Euro Growth Indicator September 2014
Outlook for the euro area: The recovery that really wasn’t
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Outlook for the euro area: The recovery that really wasn't
by Joachim Scheide
Kiel Institute for the World Economy
on September 5, 2014
The performance of the euro area economy has been disappointing in recent months. After a relatively good start into this year, economic growth slowed down considerably. And the outlook is also not as bright as it was a few months ago. According to the September estimate of the Eurogrowth indicator, we can expect only minor increases of real GDP in the second half of this year: Just 0.2 percent in the third quarter (which is a downward revision of 0.2 percentage points), and a meager 0.1 percent in the fourth quarter.
This deceleration of growth reflects mainly the change of the sentiment in the industry sector. While there had been a strong improvement until the spring, firms have become more pessimistic during the following months. For the first time since the end of 2012, the contribution from this factor is now negative for the second half of this year. The other indicators have not changed much, in fact, there seems to be some stabilization in both the construction and in the household survey. One reason probably is that the labor markets have not deteriorated further, in a few countries there even has been a slight turnaround as far as unemployment rates are concerned.
All in all, the forecast implies that the expansion of economic activity will not really gain any strength this year. Several factors are responsible for this. One is, of course, the geopolitical situation which has become even more severe in recent months. This seems to weigh heavily esp. on the German economy which probably has stagnated at best during the summer half of this year. Also, progress in the second and third largest economies in the euro area (France and Italy) has been slower than anticipated. So the positive surprises, notably in Spain, could not really change the overall picture.
The uncertainty concerning the crisis in Ukraine is not likely to vanish very soon. This had an impact obviously not only on the sentiment but also on hard facts such as orders and production. So the growth rate for this year as a whole will be considerably less than anticipated some months ago. The current weakness will also affect the growth rate for 2015. All in all: This performance can hardly be called a recovery!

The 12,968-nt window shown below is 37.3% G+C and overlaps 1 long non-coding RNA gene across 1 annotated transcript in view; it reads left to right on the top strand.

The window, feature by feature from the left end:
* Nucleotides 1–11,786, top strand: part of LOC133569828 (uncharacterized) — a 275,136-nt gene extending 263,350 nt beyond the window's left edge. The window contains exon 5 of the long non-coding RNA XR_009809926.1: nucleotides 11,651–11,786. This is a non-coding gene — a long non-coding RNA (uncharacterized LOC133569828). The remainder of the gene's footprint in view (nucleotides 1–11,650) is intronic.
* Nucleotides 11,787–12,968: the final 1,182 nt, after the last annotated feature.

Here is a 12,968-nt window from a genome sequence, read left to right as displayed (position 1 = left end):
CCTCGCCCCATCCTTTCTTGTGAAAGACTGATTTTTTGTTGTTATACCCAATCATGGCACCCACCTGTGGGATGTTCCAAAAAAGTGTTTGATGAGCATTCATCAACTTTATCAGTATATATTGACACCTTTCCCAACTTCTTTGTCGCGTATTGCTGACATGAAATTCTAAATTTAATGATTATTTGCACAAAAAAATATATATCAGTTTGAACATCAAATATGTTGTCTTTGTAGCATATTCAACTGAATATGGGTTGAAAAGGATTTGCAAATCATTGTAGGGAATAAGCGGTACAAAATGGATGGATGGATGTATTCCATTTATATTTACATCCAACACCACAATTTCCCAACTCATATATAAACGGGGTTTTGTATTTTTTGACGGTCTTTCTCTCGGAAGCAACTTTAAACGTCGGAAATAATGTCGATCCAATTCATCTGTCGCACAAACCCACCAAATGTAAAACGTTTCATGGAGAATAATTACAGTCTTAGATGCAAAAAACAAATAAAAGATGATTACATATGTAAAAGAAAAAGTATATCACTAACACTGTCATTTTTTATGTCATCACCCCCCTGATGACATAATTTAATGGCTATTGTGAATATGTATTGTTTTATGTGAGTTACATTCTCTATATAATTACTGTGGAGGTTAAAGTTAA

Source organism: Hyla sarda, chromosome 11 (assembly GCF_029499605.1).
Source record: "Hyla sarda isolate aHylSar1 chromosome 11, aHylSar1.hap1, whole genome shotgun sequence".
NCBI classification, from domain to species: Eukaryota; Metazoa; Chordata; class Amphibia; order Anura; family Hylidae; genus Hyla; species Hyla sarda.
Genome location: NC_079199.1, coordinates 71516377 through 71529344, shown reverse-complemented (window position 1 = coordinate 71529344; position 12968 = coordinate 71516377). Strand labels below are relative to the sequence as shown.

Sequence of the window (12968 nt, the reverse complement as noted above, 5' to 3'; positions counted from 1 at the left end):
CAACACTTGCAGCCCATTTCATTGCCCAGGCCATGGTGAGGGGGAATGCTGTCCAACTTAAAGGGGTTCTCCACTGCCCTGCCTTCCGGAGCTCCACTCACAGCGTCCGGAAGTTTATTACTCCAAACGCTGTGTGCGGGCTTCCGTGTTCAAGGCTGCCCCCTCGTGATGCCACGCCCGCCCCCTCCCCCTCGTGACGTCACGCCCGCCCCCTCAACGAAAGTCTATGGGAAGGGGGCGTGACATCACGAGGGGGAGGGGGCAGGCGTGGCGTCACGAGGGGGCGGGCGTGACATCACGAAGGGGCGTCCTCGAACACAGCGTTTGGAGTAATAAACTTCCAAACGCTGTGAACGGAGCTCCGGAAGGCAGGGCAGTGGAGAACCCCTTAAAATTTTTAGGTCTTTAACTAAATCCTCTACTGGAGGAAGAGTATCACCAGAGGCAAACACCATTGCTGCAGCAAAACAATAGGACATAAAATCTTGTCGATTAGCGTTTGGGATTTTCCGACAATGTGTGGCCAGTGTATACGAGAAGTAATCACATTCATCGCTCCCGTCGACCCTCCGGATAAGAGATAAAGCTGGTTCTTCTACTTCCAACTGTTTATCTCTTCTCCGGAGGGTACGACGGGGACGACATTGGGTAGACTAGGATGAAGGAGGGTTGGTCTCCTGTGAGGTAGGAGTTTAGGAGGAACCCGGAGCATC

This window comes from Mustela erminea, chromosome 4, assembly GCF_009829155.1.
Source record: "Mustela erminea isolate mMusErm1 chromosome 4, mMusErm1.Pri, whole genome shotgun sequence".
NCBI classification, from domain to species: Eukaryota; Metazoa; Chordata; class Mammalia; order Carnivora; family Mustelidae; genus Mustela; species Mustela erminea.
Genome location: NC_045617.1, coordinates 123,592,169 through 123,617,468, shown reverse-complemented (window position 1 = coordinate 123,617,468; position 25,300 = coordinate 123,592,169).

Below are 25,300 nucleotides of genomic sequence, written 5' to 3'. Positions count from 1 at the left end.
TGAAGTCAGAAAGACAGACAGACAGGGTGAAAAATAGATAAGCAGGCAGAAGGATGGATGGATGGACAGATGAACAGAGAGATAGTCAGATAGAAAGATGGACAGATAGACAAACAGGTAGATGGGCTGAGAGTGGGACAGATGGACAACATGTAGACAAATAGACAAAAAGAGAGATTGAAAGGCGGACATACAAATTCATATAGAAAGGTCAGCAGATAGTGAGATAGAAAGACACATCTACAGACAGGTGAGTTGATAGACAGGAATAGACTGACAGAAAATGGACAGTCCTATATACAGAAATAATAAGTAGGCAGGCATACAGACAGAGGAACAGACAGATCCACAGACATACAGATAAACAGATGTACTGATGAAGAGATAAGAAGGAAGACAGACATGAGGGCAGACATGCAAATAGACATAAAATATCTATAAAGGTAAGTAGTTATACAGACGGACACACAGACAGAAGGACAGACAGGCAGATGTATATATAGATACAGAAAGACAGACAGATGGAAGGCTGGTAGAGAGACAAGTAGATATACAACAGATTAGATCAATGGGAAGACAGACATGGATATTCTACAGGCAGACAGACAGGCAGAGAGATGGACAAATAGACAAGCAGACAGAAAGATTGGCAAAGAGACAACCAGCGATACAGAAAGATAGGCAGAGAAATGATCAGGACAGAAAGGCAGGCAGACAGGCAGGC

The Euro Growth indicator forecasts the euro area GDP quarterly growth rate two quarters ahead of official statistics using a bridge regression. Regressors are chosen among survey data and financial data, i.e. series which are rapidly available and not revised. The monthly series are converted to a quarterly basis by averaging their monthly values. Series selection is conducted on an econometric basis starting from the set of monthly business and consumer survey results released by the European Commission: industry, construction, retail trade, services and consumers. From this large dataset, a few series are significant stemming from industry (production trend and expectation), construction (confidence indicator) and households surveys (major purchases). Two financial series are also significant, i.e. the growth rates of the real euro/dollar exchange rate and of a Euro area stock market index.
Some of these regressors are leading by at least two quarters, and may be used as such to forecast GDP growth. Some others are not leading or are leading with a lead which does not suit a two-quarter-ahead forecast horizon. These series have to be forecast, but over a short time-horizon which never exceeds four months. All these forecasts are implemented using monthly autoregressive equations.
The Euro Growth indicator is run each month, soon after the release of business and consumer survey results.